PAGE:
The dictionary definition of a tree is: "A usually tall woody plant, distinguished from a shrub by having comparatively greater height and, characteristically, a single trunk rather than several stems" (American Heritage Dictionary).
What a dull definition for such stately and magnificent living entities.
I'm fascinated by the beauty and variety of trees around the world. There are found in almost all areas of the world.
from the wettest:
from the hottest:
to the driest:
to the coldest:
The variety and beauty of trees is amazing. The provide us with food and shelter, beauty and shade.
Whenever I can I get out into the woods, whether for an hour or two with my dog, or for a couple days with my hiking buddies (in 2009 we completed the last of the forty- eight 4,000 footers in the White Mountains of NH. That's a whole other story, and could be a website in itself, if I but had the time.)
I find being among the trees to be relaxing and it revives my soul. Perhaps its just being away from the noise of daily life, but maybe it's all the oxygen being created.
Have you ever walked through the woods and breathed in the air, thinking how fresh and clean it smelled?
It isn't your imagination.
You are breathing brand new oxygen produced by the very trees surrounding you.
How does this happen?
It happens through a truly miraculous process known as photosynthesis.
Photosynthesis is the means by which trees and other plants turn sunlight into food.
More specifically; in a series of biochemical processes, the chlorophyll in the tree's foliage captures light energy in the form of photons. These photons react with water and carbon dioxide (collected mainly in the tree's leaves and roots) and are transformed into simple sugars, with oxygen and water as waste products.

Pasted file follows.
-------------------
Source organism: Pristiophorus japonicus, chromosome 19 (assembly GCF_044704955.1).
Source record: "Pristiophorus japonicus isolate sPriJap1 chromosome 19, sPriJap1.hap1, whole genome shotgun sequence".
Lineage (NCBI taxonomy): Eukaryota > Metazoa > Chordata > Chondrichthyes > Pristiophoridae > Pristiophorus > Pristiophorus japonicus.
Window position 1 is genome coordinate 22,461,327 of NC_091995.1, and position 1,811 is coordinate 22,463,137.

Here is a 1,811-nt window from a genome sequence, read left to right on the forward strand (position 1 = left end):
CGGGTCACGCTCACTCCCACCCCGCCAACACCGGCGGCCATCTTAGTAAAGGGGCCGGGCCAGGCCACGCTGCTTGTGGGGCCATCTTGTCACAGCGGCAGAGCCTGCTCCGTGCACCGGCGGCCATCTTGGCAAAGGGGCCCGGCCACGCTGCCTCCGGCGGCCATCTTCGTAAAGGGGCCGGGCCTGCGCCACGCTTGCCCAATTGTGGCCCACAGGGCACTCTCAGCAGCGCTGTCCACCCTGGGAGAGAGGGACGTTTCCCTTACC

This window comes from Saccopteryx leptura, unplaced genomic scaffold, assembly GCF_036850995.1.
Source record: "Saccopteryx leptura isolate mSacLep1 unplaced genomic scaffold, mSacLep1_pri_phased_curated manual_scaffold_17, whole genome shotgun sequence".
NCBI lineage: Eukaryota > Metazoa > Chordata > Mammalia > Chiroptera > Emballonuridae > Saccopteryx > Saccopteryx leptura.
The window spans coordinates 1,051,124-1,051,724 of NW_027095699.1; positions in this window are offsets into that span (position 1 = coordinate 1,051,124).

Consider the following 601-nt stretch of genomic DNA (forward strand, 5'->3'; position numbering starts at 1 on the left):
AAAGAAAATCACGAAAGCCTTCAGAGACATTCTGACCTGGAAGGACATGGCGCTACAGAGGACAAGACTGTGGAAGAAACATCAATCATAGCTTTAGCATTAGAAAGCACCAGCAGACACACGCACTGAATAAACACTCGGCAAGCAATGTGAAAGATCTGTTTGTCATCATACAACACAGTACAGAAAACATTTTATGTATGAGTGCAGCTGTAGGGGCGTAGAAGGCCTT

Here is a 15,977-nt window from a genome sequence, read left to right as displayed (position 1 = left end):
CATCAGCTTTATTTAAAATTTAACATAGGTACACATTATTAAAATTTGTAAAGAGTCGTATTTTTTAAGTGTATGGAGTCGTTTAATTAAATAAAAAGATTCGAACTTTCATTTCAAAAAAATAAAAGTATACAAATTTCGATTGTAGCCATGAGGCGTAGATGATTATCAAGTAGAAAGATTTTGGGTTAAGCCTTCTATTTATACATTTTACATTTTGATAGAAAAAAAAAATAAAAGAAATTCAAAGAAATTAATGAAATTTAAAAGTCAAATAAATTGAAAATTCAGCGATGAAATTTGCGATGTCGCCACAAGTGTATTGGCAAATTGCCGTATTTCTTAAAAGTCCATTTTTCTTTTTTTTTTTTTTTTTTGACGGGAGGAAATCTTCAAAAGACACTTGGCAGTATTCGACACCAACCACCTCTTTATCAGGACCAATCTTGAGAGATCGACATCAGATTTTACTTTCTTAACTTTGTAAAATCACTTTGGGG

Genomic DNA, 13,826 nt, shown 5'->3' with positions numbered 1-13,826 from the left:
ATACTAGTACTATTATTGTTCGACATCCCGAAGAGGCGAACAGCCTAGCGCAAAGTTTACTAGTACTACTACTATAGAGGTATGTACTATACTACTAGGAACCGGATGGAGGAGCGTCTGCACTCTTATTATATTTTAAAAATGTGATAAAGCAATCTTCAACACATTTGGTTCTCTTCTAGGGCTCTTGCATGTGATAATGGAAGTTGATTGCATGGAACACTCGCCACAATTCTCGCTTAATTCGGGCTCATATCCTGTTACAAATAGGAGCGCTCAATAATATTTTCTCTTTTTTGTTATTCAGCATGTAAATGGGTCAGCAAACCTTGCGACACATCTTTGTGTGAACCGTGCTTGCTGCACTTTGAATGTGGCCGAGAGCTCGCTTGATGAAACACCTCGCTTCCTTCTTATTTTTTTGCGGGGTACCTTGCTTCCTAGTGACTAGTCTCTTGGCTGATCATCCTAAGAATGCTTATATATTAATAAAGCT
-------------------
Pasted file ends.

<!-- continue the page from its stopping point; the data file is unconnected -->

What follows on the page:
The general formula looks like this:
6 CO2 (carbon dioxide) + 12 H20 (water) + photons (light energy) = C6H12O6 (glucose) + 6 O2 (oxygen) + 6 H20 (water).
The tree then transforms the glucose (sugar) into the biochemical fuels needed to continue it's own growth. At the same time it releases excess oxygen into the air through pores in its leaves.
In essence, trees and other plants "inhale" CO2 and "exhale" oxygen, while we humans and other animals do the opposite. We literally couldn't survive without trees.
Next time you're in the woods think about all the trees "breathing" around you and remember that without them we wouldn't have the oxygen we need to breath.
So plant a tree today, then take a deep, satisfying breath and give yourself a pat on the back for helping keep our air fresh.
Click the link to continue on to the next page about wood structure, parts and purposes of trees.
I used to live near a beautiful old copper beech. Its silvery trunk was so large it would have taken three of me to reach around. Its branches spread wide in all directions creating a beautiful clearing beneath it.
This beech, like all trees, had several different parts. Each part of a tree has it's own specialized purpose.